lucky stars

4

Okay, guys, here it is!  This was the instruction booklet I received with my very first star strip kit, which I bought in 2010 from Klutz, a subsidiary of Scholastic Inc.  (This kit, for whatever reason, has become criminally expensive, at least on Amazon.com.)  Unlike other star-folding tutorials, it does not instruct you to knot the paper at the start, but to simply fold it backwards into itself.  This, I feel, is a much better strategy, as you don’t risk your paper ripping or tearing.

For some reason, my scanner (got it working!) cropped out step 11–this is the step where you tuck the last little nub of paper into your pentagon, in preparation for the crimping that comes afterwards.  (The numeral for step 9 is also missing, although the step itself is there, so no worries.)  If you have any other questions, feel free to ask!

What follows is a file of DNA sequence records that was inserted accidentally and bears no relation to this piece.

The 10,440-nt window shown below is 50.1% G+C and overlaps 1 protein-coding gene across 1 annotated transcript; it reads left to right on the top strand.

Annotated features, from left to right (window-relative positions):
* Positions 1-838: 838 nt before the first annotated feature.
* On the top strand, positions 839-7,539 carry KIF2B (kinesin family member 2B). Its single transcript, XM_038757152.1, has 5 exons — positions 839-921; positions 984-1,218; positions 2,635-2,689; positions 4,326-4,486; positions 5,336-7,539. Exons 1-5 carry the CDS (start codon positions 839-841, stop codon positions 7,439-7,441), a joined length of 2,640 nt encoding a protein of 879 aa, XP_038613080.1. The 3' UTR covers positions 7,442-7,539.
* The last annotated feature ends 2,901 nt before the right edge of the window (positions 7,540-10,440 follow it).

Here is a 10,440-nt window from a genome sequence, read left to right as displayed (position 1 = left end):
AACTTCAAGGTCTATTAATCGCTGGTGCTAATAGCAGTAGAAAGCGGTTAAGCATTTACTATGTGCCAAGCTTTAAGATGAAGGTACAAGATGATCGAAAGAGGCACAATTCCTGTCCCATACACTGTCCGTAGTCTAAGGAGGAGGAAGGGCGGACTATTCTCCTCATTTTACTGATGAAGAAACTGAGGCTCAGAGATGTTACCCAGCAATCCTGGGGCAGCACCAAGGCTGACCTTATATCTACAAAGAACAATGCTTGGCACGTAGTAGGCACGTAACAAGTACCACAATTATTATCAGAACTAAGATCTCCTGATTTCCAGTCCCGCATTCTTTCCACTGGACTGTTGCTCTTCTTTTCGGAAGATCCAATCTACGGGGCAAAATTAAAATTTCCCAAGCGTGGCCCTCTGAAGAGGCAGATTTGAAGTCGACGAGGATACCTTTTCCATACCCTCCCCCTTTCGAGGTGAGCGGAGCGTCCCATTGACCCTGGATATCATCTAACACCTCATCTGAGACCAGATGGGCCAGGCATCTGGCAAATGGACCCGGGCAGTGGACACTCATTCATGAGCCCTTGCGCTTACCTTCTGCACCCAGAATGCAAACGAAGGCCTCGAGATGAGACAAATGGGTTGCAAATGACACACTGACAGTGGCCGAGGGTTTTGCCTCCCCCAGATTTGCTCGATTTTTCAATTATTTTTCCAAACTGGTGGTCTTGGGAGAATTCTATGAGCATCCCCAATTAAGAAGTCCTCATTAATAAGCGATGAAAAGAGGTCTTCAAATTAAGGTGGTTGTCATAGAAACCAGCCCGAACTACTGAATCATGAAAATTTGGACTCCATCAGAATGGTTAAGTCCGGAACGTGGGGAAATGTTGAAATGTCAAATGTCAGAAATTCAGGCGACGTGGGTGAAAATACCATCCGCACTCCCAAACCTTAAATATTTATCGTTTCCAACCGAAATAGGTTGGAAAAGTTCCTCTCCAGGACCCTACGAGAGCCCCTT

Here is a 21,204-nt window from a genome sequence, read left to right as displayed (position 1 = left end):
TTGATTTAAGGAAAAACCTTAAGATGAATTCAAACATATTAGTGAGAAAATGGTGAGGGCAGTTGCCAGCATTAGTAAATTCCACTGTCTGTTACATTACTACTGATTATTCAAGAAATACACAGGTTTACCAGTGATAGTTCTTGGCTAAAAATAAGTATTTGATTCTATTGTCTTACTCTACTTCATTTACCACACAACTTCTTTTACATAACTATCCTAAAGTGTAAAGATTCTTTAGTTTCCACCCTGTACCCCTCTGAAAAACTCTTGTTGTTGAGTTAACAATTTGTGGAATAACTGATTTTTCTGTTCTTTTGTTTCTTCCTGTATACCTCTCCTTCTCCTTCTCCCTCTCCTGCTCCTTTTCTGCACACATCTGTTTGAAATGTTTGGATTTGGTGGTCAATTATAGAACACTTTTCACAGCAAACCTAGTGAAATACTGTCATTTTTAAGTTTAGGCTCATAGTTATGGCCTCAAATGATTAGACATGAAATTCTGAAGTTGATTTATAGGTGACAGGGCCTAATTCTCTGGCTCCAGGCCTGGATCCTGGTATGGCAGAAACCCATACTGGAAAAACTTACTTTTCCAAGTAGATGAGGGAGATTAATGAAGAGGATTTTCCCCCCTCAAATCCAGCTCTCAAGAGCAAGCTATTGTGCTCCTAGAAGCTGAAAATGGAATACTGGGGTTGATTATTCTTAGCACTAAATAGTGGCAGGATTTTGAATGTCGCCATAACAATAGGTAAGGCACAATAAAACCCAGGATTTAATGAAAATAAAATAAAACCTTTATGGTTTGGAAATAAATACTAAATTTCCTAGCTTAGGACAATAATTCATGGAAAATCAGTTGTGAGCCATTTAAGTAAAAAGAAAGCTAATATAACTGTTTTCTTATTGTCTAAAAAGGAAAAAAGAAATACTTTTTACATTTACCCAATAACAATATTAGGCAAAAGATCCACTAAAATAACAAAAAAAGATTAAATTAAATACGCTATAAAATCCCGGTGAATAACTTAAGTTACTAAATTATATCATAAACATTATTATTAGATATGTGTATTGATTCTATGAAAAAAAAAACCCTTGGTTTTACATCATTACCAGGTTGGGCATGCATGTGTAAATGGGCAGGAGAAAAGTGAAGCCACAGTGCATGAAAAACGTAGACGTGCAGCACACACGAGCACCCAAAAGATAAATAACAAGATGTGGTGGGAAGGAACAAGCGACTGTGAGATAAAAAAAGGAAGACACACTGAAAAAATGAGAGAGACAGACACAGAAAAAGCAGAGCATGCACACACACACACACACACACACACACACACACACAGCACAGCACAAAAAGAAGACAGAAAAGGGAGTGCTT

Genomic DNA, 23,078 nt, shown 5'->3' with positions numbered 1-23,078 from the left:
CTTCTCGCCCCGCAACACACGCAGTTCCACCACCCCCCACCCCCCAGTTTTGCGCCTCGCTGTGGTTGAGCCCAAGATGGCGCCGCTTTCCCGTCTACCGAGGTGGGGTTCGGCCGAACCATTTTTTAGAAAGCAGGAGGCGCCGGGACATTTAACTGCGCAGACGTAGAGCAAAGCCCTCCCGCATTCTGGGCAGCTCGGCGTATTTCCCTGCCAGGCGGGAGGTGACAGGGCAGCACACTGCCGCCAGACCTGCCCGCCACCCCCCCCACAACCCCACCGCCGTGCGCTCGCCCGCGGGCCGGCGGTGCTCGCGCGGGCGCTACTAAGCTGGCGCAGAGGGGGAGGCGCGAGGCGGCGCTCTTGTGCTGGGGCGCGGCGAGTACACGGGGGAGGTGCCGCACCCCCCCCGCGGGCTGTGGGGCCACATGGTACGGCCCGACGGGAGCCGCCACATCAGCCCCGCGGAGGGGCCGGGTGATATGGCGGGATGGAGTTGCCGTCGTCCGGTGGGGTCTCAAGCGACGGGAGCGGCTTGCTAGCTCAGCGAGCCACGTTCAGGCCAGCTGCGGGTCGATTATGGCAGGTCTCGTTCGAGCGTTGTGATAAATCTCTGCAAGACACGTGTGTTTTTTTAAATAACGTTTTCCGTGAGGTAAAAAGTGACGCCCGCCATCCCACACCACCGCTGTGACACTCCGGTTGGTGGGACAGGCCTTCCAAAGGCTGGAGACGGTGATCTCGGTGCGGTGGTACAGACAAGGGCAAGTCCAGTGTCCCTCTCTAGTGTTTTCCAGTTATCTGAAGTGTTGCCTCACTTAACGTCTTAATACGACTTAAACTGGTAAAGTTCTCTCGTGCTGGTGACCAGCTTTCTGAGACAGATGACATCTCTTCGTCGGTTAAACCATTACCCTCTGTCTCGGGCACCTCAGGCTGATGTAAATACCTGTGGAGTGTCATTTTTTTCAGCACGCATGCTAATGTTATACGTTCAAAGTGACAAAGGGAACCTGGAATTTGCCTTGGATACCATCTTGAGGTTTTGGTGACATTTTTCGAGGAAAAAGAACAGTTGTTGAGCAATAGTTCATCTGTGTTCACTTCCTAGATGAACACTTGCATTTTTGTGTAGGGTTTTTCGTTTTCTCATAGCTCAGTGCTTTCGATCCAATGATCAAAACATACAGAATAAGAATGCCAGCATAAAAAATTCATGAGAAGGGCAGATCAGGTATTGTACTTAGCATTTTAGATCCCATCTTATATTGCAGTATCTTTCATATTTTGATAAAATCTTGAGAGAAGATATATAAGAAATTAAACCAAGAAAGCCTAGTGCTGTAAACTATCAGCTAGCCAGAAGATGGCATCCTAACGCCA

A WORD OF WARNING: ORIGAMI STAR FOLDING HAS HIGHLY ADDICTIVE PROPERTIES, AND IT IS DIFFICULT TO QUIT ONCE YOU START.  It also requires tons of patience, full use of your fine motor skills, and just a touch of madness.  PLEASE FOLD AT YOUR OWN RISK!

Other than that, enjoy!

4

After a long time, I finally made another tree! I went to my girlfriend’s work one day to see what it was like and I met her boss, who’s really nice. Her boss asked me to make a tree with the gay flags (the rainbow-colored ones) and then make solid colored stars in patterns of the rainbow. Turns out her sister is a lesbian, so this is kind of a show of support for her. It was a lot of work because it was the biggest tree I have ever made, but I definitely felt honored to do this for two sisters that support each other. I’m sure this will be a wonderful Christmas gift!

The tree is about 6.5 inches tall and 7 inches wide and has 96 hand-made stars. The gay flags were colored by hand each by me. Total time to make it all was about 5 hours, not including drying time for the glue.